The first is that, according to the report, the number of trips per day that will be added by the fueling station is 198, two less than would have triggered a full traffic study. Yet the Report does not address both scenarios – with and without the opening of a cut through to Trevilian through the Walgreen’s lot, and the possibility of changes in the number and routing of trips to the property, as well as impacts on the level of service and queueing at the various intersections.

The second is that the report assumed on page 3 that the pass-by traffic, which are those folks already driving by, will be 58%, yet according to the ITE Trip Generation Manual, 58% of the AM trips will be pass-by, but only 42% of the PSM trips should be assumed to be pass-by as opposed to mixed use or new trips.

With respect to the number of Kroger customers who are “mixed use,” that is people who come to the property to shop at Krogers, CVS, or the other stores in this complex and then purchase fuel, as opposed to new trips or pass-by traffic, the URS report relied on internal Kroger data which is nowhere in the record, to conclude that 25% of the gas station customers would be mixed use – the ITE Trip Generation Manual suggests that the number assumed should be 20%.

Using the data from a 4 MPD Kroger Center to predict the trips for this proposed 5 MPD gas station, URS came up with 198 trips. Using the recommended ITE numbers of 20% mixed use and the lower 42% pass-by, it is quite possible hat the number of new trips may be in excess of that anticipated. A full-blown traffic study would answer some of these key issues that are left unaddressed; particularly the impact on level of service both with and without the cut through, on Trevilian, Wrocklage, Taylorsville and Bardstown Roads.

The final issue is that of compatibility. I have previously submitted a letter dated July 22, 2010 highlighting several concern, those being the potential for groundwater contamination with gasoline constituents, particularly benzene, from the development of a retention basin that will catch runoff from the gas pump area that will include oil, grease and gasoline. Use of a compacted clay liner for the basin will not resolve the problem since even compacted clay does not attenuate the migration of certain constituents in gasoline, such as benzene. Contamination of the vadose zone or groundwater at the site is of particular concern because leakage or infiltration of benzene into the soil adjacent to residential properties may cause contamination of any PVC plastics service lines inasmuch as benzene can permeate any connecting lines that for any residences that are constructed of PVC or other plastic piping, despite those lines being fully pressurized. Siting of such a facility, with the potential for surface and underground spillage, in such close proximity to residential properties should be avoided.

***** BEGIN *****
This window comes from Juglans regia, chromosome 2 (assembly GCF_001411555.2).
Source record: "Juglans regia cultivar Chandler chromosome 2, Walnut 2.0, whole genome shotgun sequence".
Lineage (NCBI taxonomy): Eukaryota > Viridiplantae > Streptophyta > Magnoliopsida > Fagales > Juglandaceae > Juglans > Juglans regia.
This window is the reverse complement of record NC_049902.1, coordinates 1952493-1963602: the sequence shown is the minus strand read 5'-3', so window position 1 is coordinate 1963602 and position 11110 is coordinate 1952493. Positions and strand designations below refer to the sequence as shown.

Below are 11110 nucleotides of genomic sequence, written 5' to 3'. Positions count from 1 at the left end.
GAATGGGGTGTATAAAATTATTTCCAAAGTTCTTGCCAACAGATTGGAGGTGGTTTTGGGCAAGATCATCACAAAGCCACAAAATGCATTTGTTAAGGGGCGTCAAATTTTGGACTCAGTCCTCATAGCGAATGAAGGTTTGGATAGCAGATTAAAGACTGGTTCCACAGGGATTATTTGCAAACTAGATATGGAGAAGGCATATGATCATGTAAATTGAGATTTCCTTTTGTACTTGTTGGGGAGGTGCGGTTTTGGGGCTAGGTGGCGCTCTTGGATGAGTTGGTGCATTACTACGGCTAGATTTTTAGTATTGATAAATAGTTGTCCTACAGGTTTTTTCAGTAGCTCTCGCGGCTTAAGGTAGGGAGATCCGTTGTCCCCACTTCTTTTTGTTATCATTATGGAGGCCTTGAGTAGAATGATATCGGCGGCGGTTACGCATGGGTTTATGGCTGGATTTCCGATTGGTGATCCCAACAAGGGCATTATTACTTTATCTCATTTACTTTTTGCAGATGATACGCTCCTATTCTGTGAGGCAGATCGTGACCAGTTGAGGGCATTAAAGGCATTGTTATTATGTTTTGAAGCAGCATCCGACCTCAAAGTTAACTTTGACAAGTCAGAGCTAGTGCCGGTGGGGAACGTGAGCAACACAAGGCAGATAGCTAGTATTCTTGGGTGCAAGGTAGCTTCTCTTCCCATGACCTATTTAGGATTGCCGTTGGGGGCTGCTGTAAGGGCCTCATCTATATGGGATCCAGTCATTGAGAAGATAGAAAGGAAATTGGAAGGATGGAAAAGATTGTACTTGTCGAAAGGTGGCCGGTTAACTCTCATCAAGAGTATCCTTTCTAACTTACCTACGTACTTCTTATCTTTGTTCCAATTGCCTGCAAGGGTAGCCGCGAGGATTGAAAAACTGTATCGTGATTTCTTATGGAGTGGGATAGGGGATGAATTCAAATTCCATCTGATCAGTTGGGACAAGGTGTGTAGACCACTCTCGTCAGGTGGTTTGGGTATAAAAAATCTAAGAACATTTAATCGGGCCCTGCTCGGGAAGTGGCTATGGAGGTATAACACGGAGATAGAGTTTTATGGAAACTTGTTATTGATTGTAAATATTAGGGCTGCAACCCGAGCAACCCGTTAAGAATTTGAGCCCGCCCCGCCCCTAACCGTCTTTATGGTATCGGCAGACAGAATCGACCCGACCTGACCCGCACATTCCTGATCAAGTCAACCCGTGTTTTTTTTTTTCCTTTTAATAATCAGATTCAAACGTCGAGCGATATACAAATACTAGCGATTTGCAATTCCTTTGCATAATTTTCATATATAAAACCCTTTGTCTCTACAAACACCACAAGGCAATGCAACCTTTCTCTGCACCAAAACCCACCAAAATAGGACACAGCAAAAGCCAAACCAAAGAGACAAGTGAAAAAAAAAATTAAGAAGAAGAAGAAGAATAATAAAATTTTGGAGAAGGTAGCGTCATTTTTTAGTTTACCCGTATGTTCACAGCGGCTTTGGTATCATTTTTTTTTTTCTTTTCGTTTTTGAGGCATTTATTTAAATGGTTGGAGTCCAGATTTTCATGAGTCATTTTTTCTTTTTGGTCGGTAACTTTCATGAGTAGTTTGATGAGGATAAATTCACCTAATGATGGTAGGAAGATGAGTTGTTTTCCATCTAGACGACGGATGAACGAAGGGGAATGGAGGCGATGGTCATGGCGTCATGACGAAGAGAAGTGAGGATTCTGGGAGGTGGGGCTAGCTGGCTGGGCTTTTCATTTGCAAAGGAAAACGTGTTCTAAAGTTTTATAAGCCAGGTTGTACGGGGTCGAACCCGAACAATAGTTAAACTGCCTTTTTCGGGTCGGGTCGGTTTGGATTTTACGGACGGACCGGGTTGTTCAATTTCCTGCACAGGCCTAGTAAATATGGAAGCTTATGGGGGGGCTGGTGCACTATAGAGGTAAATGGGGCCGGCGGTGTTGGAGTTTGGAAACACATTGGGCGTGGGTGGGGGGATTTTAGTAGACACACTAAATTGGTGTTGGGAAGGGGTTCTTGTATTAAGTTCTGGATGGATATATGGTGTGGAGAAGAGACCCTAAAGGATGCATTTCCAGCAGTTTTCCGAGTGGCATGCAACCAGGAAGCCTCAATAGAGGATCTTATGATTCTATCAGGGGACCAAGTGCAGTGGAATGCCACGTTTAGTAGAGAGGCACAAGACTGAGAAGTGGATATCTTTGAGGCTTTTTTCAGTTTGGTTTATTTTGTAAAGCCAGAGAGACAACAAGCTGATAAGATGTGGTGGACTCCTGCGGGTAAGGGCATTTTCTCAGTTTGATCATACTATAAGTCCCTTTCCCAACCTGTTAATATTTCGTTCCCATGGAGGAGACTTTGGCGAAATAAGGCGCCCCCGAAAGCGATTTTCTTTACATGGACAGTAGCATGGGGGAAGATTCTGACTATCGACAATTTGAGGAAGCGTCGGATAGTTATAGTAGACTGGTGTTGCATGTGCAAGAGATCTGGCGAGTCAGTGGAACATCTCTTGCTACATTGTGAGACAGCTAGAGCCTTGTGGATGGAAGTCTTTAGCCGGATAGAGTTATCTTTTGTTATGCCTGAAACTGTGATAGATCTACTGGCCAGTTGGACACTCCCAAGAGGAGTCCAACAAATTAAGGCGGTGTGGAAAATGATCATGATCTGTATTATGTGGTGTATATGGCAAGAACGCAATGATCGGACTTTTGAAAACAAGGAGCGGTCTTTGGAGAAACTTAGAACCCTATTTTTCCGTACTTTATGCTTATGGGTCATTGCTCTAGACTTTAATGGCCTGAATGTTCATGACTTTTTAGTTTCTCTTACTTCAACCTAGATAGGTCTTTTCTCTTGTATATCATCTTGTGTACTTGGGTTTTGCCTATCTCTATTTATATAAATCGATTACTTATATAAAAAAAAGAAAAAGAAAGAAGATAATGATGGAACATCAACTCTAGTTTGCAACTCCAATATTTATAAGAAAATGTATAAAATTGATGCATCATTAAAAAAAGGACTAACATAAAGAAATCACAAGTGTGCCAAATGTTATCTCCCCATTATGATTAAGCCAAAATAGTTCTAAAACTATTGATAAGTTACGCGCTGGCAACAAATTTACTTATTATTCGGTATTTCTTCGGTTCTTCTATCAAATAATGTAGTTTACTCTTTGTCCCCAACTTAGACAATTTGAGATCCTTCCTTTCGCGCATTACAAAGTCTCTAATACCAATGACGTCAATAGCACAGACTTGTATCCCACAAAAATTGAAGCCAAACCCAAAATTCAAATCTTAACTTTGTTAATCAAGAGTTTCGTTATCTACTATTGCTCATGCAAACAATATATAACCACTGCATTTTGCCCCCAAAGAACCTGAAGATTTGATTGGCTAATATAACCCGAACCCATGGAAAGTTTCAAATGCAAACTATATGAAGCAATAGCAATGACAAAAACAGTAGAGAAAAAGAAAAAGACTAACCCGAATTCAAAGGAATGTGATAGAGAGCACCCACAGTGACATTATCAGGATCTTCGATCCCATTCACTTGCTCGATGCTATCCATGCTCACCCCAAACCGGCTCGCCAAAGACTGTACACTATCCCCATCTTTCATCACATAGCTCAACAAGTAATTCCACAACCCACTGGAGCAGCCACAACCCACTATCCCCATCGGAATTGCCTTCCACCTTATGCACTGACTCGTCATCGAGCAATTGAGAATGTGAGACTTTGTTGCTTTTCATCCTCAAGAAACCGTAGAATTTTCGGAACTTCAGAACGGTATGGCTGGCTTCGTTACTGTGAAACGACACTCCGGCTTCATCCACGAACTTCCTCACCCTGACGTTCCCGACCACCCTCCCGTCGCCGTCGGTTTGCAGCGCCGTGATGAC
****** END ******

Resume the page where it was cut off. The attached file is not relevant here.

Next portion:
Additionally, emissions from refueling (from idling vehicles, gas cap removal and spillage) may adversely affect nearby residential properties, and should be assessed to assure that ambient concentrations of any STAR-regulated toxics and criteria pollutants do not exceed health-based concentrations. While the prevailing winds may be to the northeast, we are a community prone to thermal inversions and to stagnant are, which will cause localized increases in ambient concentrations of particulates and volatile organic compounds that may elevate existing risks posed by the proximity to the heavy traffic of the Bardstown Road corridor.

Finally, there is the question of compatibility of the handling and storage of flammable materials at a gas station in such close proximity to residential properties and to an already congested intersection. If a stack of VCR tapes or DVDs fell from the shelves at the former video store, the public's health or safety interest was not seriously implicated. By contrast, a spill of gasoline from the unloading of fuel from tankers to the underground atorage tanks, or from drive-offs where the nozzle has not been removed, could have serious local impacts in terms of health and safety.

For each and all of these reasons, I would ask, on behalf of my client, the Belknap Neighborhood Association, that you deny the request to amend Binding Element 18 and reject the proposal to construct a gas station on the property in question.
By Kentucky Resources Council on 08/20/2010 5:32 PM